I’m also a musician, teacher and radio producer, so there are always lots of other things going on in my life. Sometimes the structure of a piece of music I’m playing suggests a structure of a piece of jewellery. I scribble an idea or a sketch down and when I’m in my workshop try and make sense of it! Playing with colour and texture is also a great way of getting over those ‘blank sheet of paper’ moments.

I can’t remember a time when I didn’t want to make things, whether with paper, fabric, wool, audio, or music. I suppose I had 3D training in making Airfix kits and model houses from the age of about 8 and as a music student knitted countless customized jumpers for people in exchange for all sorts of things. It felt very natural to eventually become a mature student at the Sir John Cass College of Art and satisfy the ‘making’ need.

After the difficult ‘working towards’ moments of inspiration that ebb and flow, and sometimes frustratingly disappear, it’s fantastic to be actually making something you hope is going to look pleasing – the processes of filing, enamelling, sanding, polishing, making intricate links are completely absorbing. Following an idea through to a finished object is one that I recognize in all sorts of other things that I do – from cooking to planning a concert.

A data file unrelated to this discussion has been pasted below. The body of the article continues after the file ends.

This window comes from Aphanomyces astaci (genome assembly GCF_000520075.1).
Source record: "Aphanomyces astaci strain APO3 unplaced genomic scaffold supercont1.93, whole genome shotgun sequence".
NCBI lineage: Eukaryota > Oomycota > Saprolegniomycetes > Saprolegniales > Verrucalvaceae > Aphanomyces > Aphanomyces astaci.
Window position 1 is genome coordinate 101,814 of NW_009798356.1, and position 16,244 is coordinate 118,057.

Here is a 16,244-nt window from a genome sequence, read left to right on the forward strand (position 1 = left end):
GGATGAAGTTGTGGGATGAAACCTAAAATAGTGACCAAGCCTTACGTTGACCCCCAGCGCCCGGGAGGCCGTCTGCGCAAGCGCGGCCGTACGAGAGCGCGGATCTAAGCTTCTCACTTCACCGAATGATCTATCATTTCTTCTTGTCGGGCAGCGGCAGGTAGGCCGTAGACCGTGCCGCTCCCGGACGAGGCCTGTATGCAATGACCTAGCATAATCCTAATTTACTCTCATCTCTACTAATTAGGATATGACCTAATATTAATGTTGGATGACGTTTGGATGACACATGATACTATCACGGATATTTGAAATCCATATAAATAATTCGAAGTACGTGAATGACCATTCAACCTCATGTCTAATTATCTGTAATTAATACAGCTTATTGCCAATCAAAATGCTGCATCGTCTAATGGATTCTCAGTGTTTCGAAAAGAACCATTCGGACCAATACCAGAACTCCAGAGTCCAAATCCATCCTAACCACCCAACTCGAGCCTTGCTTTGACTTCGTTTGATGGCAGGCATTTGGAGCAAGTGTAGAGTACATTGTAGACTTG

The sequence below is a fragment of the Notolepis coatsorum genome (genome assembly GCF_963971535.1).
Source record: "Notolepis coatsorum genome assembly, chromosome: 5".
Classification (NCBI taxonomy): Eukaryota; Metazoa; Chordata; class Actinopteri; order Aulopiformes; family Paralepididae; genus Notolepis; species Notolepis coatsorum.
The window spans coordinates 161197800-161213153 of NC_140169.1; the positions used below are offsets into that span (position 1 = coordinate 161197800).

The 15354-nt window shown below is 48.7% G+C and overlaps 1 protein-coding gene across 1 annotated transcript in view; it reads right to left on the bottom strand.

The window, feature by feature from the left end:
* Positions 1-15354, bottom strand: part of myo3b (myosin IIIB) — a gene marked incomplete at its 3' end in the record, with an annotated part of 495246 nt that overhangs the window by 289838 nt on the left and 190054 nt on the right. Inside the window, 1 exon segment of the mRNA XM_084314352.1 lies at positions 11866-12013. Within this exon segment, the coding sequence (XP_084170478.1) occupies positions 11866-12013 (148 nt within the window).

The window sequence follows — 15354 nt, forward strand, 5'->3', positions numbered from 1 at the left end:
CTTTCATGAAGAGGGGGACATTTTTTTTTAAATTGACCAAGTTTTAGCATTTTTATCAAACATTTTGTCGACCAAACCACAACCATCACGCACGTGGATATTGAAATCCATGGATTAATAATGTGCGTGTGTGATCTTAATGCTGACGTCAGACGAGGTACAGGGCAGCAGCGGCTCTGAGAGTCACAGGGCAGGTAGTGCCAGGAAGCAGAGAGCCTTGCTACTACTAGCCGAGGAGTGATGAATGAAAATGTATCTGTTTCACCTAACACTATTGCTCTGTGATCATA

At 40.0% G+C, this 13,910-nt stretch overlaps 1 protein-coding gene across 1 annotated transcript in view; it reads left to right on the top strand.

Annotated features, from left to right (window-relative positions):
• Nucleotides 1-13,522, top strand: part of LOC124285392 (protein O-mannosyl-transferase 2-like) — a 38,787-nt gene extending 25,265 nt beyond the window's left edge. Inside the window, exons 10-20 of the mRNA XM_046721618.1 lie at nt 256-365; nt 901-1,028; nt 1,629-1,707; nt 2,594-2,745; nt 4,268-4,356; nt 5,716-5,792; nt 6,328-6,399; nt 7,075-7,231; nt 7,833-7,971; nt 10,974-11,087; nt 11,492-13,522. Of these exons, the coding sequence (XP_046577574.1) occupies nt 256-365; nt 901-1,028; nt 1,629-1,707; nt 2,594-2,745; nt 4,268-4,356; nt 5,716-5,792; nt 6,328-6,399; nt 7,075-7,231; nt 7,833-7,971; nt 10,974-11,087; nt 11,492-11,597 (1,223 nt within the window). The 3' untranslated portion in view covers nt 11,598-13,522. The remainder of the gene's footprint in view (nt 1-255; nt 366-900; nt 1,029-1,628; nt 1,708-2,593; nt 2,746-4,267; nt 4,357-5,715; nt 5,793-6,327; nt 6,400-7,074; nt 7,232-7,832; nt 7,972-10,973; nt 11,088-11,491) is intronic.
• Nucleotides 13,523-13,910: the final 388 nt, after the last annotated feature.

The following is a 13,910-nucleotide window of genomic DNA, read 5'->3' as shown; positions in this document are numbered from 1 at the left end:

I used to make all my own oboe reeds to play on – a tedious and demanding business. But now I buy them from other makers and modify them, preferring to spend ‘making’ time on jewellery. Especially as only about 1 in 5 finished reeds turns out to be worth playing on…

 

I’ve gradually evolved a style over time, but every piece is individual and a one-off, as colour and pattern in enamelling and etching vary slightly with each piece. I have worked with clients on commissions in the past, which has been interesting, as their ideas sometimes lead me into new areas of style and design.

I try not to let the costs affect the way I work, but clearly there’s a big outlay on materials when making precious metal jewellery, so I sometimes tailor my designs accordingly – especially as gold and silver prices have been very high in recent years.